All articles from Studies and Analyses >>>

The most recent press releases about innovation >>>

Die letzten 5 Focus-News des innovations-reports im Überblick:

Im Focus: Strathclyde-led research develops world's highest gain high-power laser amplifier

The world's highest gain high power laser amplifier - by many orders of magnitude - has been developed in research led at the University of Strathclyde.

The researchers demonstrated the feasibility of using plasma to amplify short laser pulses of picojoule-level energy up to 100 millijoules, which is a 'gain'...

Im Focus: Can the immune system be boosted against Staphylococcus aureus by delivery of messenger RNA?

Staphylococcus aureus is a feared pathogen (MRSA, multi-resistant S. aureus) due to frequent resistances against many antibiotics, especially in hospital infections. Researchers at the Paul-Ehrlich-Institut have identified immunological processes that prevent a successful immune response directed against the pathogenic agent. The delivery of bacterial proteins with RNA adjuvant or messenger RNA (mRNA) into immune cells allows the re-direction of the immune response towards an active defense against S. aureus. This could be of significant importance for the development of an effective vaccine. PLOS Pathogens has published these research results online on 25 May 2017.

Staphylococcus aureus (S. aureus) is a bacterium that colonizes by far more than half of the skin and the mucosa of adults, usually without causing infections....

Im Focus: A quantum walk of photons

Physicists from the University of Würzburg are capable of generating identical looking single light particles at the push of a button. Two new studies now demonstrate the potential this method holds.

The quantum computer has fuelled the imagination of scientists for decades: It is based on fundamentally different phenomena than a conventional computer....

Im Focus: Turmoil in sluggish electrons’ existence

An international team of physicists has monitored the scattering behaviour of electrons in a non-conducting material in real-time. Their insights could be beneficial for radiotherapy.

We can refer to electrons in non-conducting materials as ‘sluggish’. Typically, they remain fixed in a location, deep inside an atomic composite. It is hence...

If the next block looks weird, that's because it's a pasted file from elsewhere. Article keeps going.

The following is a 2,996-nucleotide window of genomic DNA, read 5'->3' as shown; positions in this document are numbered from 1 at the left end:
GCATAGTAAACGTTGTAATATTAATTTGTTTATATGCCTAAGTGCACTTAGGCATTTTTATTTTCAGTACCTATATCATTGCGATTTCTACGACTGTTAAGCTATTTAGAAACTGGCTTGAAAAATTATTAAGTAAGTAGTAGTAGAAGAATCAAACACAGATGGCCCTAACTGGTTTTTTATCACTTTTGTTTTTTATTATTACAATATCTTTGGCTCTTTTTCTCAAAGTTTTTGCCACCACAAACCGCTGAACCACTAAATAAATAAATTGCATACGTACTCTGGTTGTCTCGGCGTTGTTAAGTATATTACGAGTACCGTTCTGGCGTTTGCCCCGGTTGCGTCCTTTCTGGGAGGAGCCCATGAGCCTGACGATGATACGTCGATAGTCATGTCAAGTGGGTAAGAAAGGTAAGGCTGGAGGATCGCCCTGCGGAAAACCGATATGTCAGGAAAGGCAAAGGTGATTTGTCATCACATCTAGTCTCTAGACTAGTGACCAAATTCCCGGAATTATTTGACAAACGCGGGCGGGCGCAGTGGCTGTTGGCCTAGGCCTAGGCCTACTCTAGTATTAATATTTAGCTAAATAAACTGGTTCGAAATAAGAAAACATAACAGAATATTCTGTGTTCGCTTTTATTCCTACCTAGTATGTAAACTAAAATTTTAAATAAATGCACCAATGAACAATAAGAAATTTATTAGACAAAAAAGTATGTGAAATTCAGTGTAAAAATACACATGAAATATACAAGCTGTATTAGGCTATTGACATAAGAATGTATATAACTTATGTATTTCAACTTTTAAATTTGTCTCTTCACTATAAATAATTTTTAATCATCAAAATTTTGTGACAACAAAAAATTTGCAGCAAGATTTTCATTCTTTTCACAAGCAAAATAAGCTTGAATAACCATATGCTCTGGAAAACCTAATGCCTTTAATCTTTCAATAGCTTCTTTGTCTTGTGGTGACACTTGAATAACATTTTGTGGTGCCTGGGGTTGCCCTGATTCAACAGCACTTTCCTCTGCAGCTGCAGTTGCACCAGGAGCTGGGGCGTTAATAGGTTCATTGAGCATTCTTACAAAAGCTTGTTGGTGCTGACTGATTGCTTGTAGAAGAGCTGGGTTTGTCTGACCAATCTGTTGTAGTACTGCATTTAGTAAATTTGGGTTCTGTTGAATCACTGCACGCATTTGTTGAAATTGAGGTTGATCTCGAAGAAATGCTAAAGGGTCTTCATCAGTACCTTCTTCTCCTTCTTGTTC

Im Focus: Wafer-thin Magnetic Materials Developed for Future Quantum Technologies

Two-dimensional magnetic structures are regarded as a promising material for new types of data storage, since the magnetic properties of individual molecular building blocks can be investigated and modified. For the first time, researchers have now produced a wafer-thin ferrimagnet, in which molecules with different magnetic centers arrange themselves on a gold surface to form a checkerboard pattern. Scientists at the Swiss Nanoscience Institute at the University of Basel and the Paul Scherrer Institute published their findings in the journal Nature Communications.

Ferrimagnets are composed of two centers which are magnetized at different strengths and point in opposing directions. Two-dimensional, quasi-flat ferrimagnets...

All Focus news of the innovation-report >>>

Anzeige

Anzeige

Event News

Marine Conservation: IASS Contributes to UN Ocean Conference in New York on 5-9 June

24.05.2017 | Event News

AWK Aachen Machine Tool Colloquium 2017: Internet of Production for Agile Enterprises

23.05.2017 | Event News

Dortmund MST Conference presents Individualized Healthcare Solutions with micro and nanotechnology

22.05.2017 | Event News

 
Latest News

New photocatalyst speeds up the conversion of carbon dioxide into chemical resources

29.05.2017 | Life Sciences

NASA's SDO sees partial eclipse in space

29.05.2017 | Physics and Astronomy

New drug reduces transplant and mortality rates significantly in patients with hepatitis C

29.05.2017 | Statistics

VideoLinks
B2B-VideoLinks
More VideoLinks >>>